Pooling with init : let’s throw ImpactJs classes in the pool.


I explained a few times ago a quite simple way of recycling the objects created with true Javscript classes. (here).
Still there are other classes scheme, and impact -and probably other framework as well-, uses a variant of John Resig’s inheritance scheme (here).
Thoses classes rely on an init() member, that will be in charge of … -you guessed- initializing the object.
I’ll explain here this scheme, and then apply the Pooling strategy to those objects.

( You can find the pooling code here :
https://github.com/gamealchemist/Javascript-Pooling  )

How does those classes using the init() pattern work ?

Impact classes are all inherited from a base class, ‘Class’, using extend.

   ig.Entity = ig.Class.extend({
	pos : {x: 0, y:0}     ,      // property
	id  : 0  ,                   // property
        init   : function (x,y,settings) {
                             this.pos.x = x;
        update : function() { 
                             this.pos.x += ....  
                             this.pos.y += ...

	id: 0,
	settings: {},

	offset: {x: 0, y: 0}
      } );

Extend must be provided with an object,  which will be used to add properties and methods to the original Class.
All the properties and methods will be set on the protoype of the new Class (which is, in fact, a function as you know).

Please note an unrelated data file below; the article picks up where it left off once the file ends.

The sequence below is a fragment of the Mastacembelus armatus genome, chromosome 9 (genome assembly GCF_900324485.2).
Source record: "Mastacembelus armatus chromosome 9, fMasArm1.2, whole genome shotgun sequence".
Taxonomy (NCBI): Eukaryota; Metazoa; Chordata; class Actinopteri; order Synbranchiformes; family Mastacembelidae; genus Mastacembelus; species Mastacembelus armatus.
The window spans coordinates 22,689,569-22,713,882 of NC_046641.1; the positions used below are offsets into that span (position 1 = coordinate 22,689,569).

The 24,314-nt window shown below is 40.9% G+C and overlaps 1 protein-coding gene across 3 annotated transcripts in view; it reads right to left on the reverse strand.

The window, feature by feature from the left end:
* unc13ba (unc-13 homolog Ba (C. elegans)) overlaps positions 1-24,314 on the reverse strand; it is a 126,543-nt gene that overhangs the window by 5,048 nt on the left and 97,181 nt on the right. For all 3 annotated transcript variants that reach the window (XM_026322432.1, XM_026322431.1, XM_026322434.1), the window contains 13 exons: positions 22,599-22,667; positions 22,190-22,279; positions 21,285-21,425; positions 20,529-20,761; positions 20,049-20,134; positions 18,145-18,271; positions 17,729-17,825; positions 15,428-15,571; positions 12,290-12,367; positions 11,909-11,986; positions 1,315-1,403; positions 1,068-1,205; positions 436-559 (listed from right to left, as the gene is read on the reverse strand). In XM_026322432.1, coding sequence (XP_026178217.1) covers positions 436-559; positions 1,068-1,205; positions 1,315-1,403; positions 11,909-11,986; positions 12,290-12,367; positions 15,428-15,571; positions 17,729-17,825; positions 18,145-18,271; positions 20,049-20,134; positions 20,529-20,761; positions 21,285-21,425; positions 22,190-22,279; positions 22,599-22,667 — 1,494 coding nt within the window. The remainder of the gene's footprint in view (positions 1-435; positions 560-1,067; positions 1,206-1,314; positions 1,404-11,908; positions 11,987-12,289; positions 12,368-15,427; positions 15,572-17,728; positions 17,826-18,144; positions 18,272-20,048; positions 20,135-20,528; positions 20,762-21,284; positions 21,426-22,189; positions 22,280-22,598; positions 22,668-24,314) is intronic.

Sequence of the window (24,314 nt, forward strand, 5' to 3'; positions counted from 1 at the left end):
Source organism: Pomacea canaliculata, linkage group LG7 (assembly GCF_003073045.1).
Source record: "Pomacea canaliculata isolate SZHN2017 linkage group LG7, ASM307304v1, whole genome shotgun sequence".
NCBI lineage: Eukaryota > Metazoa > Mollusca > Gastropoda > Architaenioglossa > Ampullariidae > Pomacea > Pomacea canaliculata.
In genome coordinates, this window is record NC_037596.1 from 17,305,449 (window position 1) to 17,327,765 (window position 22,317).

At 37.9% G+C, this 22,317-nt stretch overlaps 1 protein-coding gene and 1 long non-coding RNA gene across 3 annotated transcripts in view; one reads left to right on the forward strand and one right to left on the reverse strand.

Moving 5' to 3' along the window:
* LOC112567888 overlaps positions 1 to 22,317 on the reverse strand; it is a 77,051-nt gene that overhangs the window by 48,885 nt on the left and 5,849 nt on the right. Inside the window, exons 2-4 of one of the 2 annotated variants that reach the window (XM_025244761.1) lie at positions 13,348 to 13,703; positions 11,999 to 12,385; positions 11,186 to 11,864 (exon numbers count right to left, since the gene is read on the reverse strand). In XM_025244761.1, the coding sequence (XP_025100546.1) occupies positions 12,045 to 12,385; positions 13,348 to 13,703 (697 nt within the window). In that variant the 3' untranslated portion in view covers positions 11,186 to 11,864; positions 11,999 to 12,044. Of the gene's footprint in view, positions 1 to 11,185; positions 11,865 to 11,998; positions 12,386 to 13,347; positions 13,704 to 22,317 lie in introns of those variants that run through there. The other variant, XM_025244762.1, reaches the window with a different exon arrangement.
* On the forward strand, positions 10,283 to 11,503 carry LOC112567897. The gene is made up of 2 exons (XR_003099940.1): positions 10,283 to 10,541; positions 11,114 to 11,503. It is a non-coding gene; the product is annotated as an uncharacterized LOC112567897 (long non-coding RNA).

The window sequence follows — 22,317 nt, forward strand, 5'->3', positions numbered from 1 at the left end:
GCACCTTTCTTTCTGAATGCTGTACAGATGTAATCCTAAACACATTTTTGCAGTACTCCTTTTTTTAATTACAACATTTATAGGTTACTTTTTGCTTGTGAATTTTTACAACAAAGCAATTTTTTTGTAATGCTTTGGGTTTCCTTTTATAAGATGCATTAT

Then, when you create an object using  new (), it will be the constructor’s responsability to copy the properties of the prototype into the new object. This copy is required because otherwise, if we take the Entity example, all entities would share the same pos / velocity / … which would probably lead to a boring game.
It is important to notice that all objects do not get copied : look at copy() (Impact.js, line 125) and you’ll see that HTMLElement or ig.Class properties won’t be copied. So they are shared amongst all instances. That is why you cannot set the animations in the extend object : each Entity needs its own animation.
But how to create those per-instance objects  ?  You do not have any control other the constructor function (handled by the class system), and obviously the object provided to extend the Class doesn’t know anything about the ‘this’ of the objects you’ll later instanciate…
That’s when the init() comes into play : it is called at the end of the constructor, and allows you to perform an initialization on the new instance, for all properties that needs their own instance of an ig.Class ( ex : animation), or a specific new value (x,y).

How could we recycle such objects ?